High blood pressure. Causes, symptoms, treatments

Polymicrobial versus monomicrobial keratitis: a retrospective comparative study.


To study the MFX-RMP interaction in patients receiving MFX with or without RMP as part of their anti-tuberculosis treatment regimen.

s: To develop and validate a patient-based outcome measure to evaluate symptoms in patients with community-acquired pneumonia (CAP).

The susceptibility and serotypes of 211 strains of Streptococcus pneumoniae collected from 12 Spanish hospitals in December 2003 were studied. Susceptibility tests for eight antibiotics were carried out by E-test, and the serotype classification was carried out using pneumococcus antiserum from the Copenhagen Statens Serum Institute. Overall, the most frequent serotypes were 19 (12.2%); 6 (10.7%); 23 (10.2%); 3 (8.1%); 9 (6.6%); 14 (6.1%); and 29 (5.1%). In blood, the most frequent were 19 (16.6%) and 14 (11.9%), and 8.6% were nontypable. Under NCCLS (M7-A5) criteria, 55.6% of the strains were susceptible to penicillin (MIC < or =0.06 mg/l) and 7.9% showed high resistance (MIC > or =2 mg/l). Susceptibility to other antibiotics was 98% to moxifloxacin; 97.1% to levofloxacin; 94.6% to amoxicillin-clavulanic acid; 71.2% to cefuroxime; 84.4% to ceftriaxone; and 63.1% to clarithromycin and azithromycin. Only 13.3% of the strains showed susceptibility to the antibiotics tested. The greatest percentage of strains resistant to other antibiotics was found among the strains resistant to penicillin. Nine resistant phenotypes were detected.

Microorganisms were recovered from 1665 (77%) of the 2170 ulcers. Bacterial isolates accounted for 1205 of the organisms isolated. The most common bacterial pathogens isolated were various species of Staphylococcus, representing 777 (64.5%), followed by Staphylococcus spp. (148; 12.3%) and Pseudomonas aeruginosa (117; 9.7%). High percentages of Gram-positive bacteria were susceptible to gatifloxacin (>94%), followed by ofloxacin and moxifloxacin. Almost 90% of Pseudomonas aeruginosa isolates were susceptible to ciprofloxacin and moxifloxacin. Sixty-two (44%) of 140 isolates of Streptococcus pneumoniae, 79 (14.8%) of 534 isolates of Staphylococcus epidermidis, and 33 (14%) of 234 isolates of Staphylococcus aureus were resistant to three or more antibiotics.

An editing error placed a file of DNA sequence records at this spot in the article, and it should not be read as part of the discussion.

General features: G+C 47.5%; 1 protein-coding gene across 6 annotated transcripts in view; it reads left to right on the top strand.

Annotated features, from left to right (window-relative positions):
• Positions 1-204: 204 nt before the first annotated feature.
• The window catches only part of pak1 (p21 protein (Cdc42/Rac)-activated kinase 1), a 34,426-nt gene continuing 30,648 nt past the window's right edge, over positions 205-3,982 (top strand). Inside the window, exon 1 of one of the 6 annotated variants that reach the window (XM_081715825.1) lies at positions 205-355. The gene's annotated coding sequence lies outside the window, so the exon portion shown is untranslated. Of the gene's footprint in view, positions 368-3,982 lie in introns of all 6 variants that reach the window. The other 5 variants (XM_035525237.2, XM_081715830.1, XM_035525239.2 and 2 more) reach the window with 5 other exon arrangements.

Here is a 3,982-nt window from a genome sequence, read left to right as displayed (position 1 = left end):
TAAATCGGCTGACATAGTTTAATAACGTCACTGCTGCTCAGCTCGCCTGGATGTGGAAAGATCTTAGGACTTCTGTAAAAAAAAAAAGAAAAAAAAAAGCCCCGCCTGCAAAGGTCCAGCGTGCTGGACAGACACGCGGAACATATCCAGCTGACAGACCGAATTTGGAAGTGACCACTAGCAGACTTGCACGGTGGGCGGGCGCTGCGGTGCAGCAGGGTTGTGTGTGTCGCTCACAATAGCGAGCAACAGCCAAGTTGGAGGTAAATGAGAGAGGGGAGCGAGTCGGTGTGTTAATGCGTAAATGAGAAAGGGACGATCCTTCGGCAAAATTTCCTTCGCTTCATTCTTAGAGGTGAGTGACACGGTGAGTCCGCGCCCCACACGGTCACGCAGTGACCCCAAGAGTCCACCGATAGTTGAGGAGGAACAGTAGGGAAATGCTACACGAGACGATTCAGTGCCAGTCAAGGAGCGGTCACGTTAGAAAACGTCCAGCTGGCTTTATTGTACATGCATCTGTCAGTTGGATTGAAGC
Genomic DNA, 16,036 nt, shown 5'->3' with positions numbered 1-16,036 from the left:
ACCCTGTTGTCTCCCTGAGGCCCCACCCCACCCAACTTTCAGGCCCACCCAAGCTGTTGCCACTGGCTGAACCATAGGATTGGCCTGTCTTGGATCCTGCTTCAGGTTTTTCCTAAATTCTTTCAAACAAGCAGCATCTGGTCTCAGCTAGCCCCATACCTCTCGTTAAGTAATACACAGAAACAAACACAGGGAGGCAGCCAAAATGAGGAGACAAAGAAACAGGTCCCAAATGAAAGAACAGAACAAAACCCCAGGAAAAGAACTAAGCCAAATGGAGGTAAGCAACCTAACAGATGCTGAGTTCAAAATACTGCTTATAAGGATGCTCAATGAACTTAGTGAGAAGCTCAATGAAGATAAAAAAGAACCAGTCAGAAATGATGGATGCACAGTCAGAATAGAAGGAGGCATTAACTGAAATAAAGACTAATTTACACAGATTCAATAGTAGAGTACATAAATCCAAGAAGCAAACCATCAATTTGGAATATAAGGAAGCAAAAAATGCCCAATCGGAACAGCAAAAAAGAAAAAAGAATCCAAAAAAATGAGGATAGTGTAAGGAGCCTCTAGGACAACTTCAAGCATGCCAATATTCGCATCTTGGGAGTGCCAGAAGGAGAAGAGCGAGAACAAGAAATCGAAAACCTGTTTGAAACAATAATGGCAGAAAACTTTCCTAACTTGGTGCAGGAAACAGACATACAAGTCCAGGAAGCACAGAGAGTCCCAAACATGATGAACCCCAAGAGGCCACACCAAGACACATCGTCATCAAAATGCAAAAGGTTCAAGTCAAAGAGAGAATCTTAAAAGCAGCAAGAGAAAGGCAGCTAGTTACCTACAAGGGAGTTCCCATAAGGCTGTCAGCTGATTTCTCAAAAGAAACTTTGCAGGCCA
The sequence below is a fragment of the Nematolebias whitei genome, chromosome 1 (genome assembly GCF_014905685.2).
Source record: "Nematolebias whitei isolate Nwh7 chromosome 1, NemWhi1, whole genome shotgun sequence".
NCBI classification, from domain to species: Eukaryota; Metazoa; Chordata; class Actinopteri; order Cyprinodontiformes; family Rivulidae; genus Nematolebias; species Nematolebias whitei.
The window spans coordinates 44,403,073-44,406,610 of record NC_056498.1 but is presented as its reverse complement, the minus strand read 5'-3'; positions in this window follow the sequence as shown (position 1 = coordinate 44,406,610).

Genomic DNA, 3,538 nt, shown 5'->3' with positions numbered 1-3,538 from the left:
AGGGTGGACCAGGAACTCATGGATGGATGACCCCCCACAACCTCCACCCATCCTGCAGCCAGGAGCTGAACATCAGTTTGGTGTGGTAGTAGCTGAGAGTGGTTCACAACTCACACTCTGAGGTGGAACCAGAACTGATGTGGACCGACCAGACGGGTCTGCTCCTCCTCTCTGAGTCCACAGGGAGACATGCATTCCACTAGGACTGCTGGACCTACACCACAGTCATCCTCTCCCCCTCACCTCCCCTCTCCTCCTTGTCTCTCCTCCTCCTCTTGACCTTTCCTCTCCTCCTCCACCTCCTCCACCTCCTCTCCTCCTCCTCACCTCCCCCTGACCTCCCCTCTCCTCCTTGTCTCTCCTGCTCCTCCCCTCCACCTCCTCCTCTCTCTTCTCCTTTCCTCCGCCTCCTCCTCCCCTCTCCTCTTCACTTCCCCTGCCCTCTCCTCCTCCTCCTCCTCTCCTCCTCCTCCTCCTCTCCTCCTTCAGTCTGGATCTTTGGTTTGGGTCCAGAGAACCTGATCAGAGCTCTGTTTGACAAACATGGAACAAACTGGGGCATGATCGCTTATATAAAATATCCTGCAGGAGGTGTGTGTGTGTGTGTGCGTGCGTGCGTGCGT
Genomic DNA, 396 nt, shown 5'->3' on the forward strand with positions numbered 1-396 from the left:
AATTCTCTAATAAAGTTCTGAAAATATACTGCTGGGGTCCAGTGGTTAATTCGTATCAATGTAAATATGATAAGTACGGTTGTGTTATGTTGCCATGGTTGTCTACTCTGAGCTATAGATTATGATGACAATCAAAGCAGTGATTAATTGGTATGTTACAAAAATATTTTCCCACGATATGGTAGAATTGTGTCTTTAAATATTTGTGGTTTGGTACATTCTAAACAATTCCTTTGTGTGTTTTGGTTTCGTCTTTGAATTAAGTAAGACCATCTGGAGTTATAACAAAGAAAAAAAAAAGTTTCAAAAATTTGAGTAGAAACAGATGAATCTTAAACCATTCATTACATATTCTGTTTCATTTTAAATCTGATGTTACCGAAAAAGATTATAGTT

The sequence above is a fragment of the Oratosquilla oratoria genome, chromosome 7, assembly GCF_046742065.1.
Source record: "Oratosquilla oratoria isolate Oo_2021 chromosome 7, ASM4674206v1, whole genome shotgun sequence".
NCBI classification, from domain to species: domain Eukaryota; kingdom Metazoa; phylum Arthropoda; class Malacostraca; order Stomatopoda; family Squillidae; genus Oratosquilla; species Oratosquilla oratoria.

Adults with sputum smear-positive pulmonary tuberculosis were randomized to receive either rifapentine (approximately 7.5 mg/kg) plus moxifloxacin (investigational arm), or rifampin (approximately 10 mg/kg) plus ethambutol (control) daily for 8 weeks, along with isoniazid and pyrazinamide. The primary endpoint was sputum culture status at completion of 8 weeks of treatment.

A surveillance study was performed in four Singapore public hospitals from 2006 to 2008 to determine the correlation between antibiotic prescription and Gram-negative bacterial antimicrobial resistance. Targeted organisms included ceftriaxone- and ciprofloxacin-resistant Escherichia coli and Klebsiella pneumoniae, as well as imipenem-resistant Pseudomonas aeruginosa and Acinetobacter spp. Antibiotic prescription data were collated in the WHO anatomical therapeutic chemical (ATC)/defined daily dose (DDD) format, while antibiotic resistance was expressed as incidence density adjusted for total inpatient-days every quarter. Individual trends were determined by linear regression, while possible associations between antibiotic prescription and resistance were evaluated via cross-correlation analysis. Results over 3 years indicated significantly rising incidence densities of ceftriaxone- and ciprofloxacin-resistant E. coli and imipenem-resistant Acinetobacter spp. (blood isolates only). Antimicrobial-resistant Klebsiella pneumoniae rates declined. The prescription rates of piperacillin-tazobactam, ertapenem, meropenem, ciprofloxacin, and levofloxacin increased significantly, while imipenem and moxifloxacin prescription decreased. Cross-correlation analysis demonstrated possible associations between prescription of fluoroquinolones and ciprofloxacin-resistant E. coli (R(2) = 0.46), fluoroquinolones and ceftriaxone-resistant E. coli (R(2) = 0.47), and carbapenems and imipenem-resistant Acinetobacter spp. (R(2) = 0.48), all at zero time lag. Changes in meropenem prescription were associated with a similar trend in imipenem-resistant Acinetobacter blood isolates after a 3-month time lag. No correlation was found between cephalosporin use and resistance. In conclusion, our data demonstrated correlation between prescription of and Gram-negative bacterial resistance to several, but not all, key antimicrobial agents in Singapore hospitals. In areas where Gram-negative bacterial resistance is endemic and prescription of broad-spectrum antimicrobial agents is high, factors other than antimicrobial usage may be equally important in maintaining high resistance rates.

We identified all hospital-acquired isolates from 14 hospitals in the Northern California Kaiser Permanente health care delivery system between 1998 and 2003 and determined their susceptibility to ciprofloxacin. For each facility, we determined the number of days of fluoroquinolone use per 1000 patient-days, by calendar quarter. We used a logistic regression model to analyze the data, with susceptibility status as the outcome variable. Hospital-level rates of use of the 3 fluoroquinolones were the predictors of interest; we adjusted for year, for use of nonquinolone antimicrobials, and for patient variables, including the number of days spent in the hospital in the prior year and fluoroquinolone use in the prior year. The model tested whether isolates from those facilities with higher rates of use of antimicrobials were more likely to be nonsusceptible to ciprofloxacin.